Kings winger Marian Gaborik suffered an unspecified lower-body injury while playing Sunday in the World Cup of Hockey in Toronto “that we’re still managing,” Team Europe coach Ralph Krueger told reporters Monday. Krueger couldn’t confirm a diagnosis or say when Gaborik would be fit to play again.

Team Europe advanced to the best-of-3 final against Canada with a 3-2 overtime victory in the semifinals Sunday over Sweden. Gaborik was injured blocking a shot during the second period but did continue to play in the third. He departed Monday’s practice on crutches, according to reports.

Krueger wouldn’t say whether Gaborik left with his leg in a cast.

Gaborik has two goals and a team-leading 13 shots on goal in four games while playing on a line for Europe with Kings teammate Anze Kopitar. He scored only 12 goals and 22 points in 54 games last season with the Kings, suffering from a lingering knee injury that forced him to the injured reserve list.

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Kings homecoming (part 1): Teddy Purcell battles for ice time in familiar surroundings

Teddy Purcell was here once before. It was six years ago, but it seems as if it was only yesterday. The Kings’ training facility is the same now, but different. Many of the faces are familiar, making his homecoming all the more comfortable, the transition to a new team far easier.

“The weight room has a retractable roof now,” Purcell said Saturday after the first of two practice sessions at the Kings’ workout facility. “It’s almost funny when you hear about it, especially when you come from Edmonton and your car doesn’t start when you leave the rink.”

No sub-zero temperatures are in the forecast in Southern California, where summer seems to go on and on. Old friends such as Trevor Lewis and Alec Martinez helped get Purcell settled and re-acclimated to the land of year-round sun and perpetually warm weather.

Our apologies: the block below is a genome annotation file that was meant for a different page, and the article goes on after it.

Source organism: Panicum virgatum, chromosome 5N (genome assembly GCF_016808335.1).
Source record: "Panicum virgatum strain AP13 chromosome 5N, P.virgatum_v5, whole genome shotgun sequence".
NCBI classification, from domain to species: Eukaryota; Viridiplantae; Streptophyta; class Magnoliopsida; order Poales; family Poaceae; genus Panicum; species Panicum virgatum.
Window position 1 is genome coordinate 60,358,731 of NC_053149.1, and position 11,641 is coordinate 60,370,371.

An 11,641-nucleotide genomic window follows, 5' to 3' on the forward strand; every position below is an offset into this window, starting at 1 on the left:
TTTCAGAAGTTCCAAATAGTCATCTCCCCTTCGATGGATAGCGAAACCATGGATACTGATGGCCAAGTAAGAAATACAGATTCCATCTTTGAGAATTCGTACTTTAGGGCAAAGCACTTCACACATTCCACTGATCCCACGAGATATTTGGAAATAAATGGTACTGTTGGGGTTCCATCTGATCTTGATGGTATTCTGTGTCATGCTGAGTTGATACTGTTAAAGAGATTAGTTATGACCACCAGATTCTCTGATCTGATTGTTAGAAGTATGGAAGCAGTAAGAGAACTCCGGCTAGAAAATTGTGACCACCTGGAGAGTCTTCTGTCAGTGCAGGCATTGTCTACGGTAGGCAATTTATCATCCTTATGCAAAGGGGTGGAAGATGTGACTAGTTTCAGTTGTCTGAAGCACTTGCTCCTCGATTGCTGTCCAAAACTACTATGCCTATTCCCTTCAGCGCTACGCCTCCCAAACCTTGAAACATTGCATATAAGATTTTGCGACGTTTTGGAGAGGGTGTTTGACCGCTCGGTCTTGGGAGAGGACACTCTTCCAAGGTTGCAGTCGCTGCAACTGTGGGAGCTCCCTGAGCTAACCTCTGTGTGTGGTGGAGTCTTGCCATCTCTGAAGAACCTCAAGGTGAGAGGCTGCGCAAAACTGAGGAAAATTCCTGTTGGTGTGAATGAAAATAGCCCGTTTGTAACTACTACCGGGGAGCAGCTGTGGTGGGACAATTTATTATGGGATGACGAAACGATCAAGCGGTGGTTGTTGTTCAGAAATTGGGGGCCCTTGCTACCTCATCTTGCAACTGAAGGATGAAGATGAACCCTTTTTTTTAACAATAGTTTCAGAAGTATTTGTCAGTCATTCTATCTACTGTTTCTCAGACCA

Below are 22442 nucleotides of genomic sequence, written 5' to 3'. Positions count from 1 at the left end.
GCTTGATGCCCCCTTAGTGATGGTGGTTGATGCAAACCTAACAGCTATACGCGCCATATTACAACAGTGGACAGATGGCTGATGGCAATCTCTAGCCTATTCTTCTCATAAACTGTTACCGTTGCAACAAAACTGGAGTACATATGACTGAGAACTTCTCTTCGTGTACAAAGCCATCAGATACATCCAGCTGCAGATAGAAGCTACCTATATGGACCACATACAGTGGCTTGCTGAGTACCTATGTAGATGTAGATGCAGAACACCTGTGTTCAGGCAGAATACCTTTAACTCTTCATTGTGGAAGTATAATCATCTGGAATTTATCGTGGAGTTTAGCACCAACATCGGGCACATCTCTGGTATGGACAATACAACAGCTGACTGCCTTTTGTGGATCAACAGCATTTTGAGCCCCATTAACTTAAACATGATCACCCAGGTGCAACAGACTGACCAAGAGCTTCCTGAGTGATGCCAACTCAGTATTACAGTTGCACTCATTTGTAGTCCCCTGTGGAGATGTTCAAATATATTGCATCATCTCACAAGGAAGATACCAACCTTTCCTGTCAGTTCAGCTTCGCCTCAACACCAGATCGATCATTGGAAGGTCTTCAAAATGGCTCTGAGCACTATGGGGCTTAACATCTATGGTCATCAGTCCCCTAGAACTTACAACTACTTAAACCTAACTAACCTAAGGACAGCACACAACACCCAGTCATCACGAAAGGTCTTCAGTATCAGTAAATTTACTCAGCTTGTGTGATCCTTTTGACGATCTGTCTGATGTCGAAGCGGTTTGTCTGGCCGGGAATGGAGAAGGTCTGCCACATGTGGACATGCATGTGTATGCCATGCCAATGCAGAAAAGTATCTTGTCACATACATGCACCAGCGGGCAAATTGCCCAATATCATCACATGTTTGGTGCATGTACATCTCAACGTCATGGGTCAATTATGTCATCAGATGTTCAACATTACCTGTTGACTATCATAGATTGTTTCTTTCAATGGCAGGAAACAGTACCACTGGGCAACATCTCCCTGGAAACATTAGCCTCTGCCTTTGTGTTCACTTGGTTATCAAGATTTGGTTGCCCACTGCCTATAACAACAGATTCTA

“I bought a beach cruiser,” Purcell said, smiling.

The Kings signed the 30-year-old Purcell to a one-season, $1.6-million contract after the departure July 1 of Milan Lucic, who signed a seven-year, $42-million contract with the Edmonton Oilers during the off-season, a deal the Kings could not afford in match in salary or duration.

Purcell began his NHL career with the Kings in 2007-08, signing as a free agent after one standout season at the University of Maine, and spent parts of three seasons with them before they traded him to the Tampa Bay Lightning in 2010. He’s also played with Edmonton and Florida.

Now he’s back, trying to secure a place on the Kings’ third or fourth lines while providing some much-needed scoring depth for a team that’s sound on its first two lines in that department, but seriously lacking in firepower beyond its top six forwards.

Purcell scored 14 goals and 43 points in 76 games last season, playing 15 of his final 76 games with the Panthers after a trade from the Oilers. Overall, he has 101 goals and 305 points in 559 games in nine seasons in the NHL.

Purcell isn’t sure where Kings coach Darryl Sutter might play him.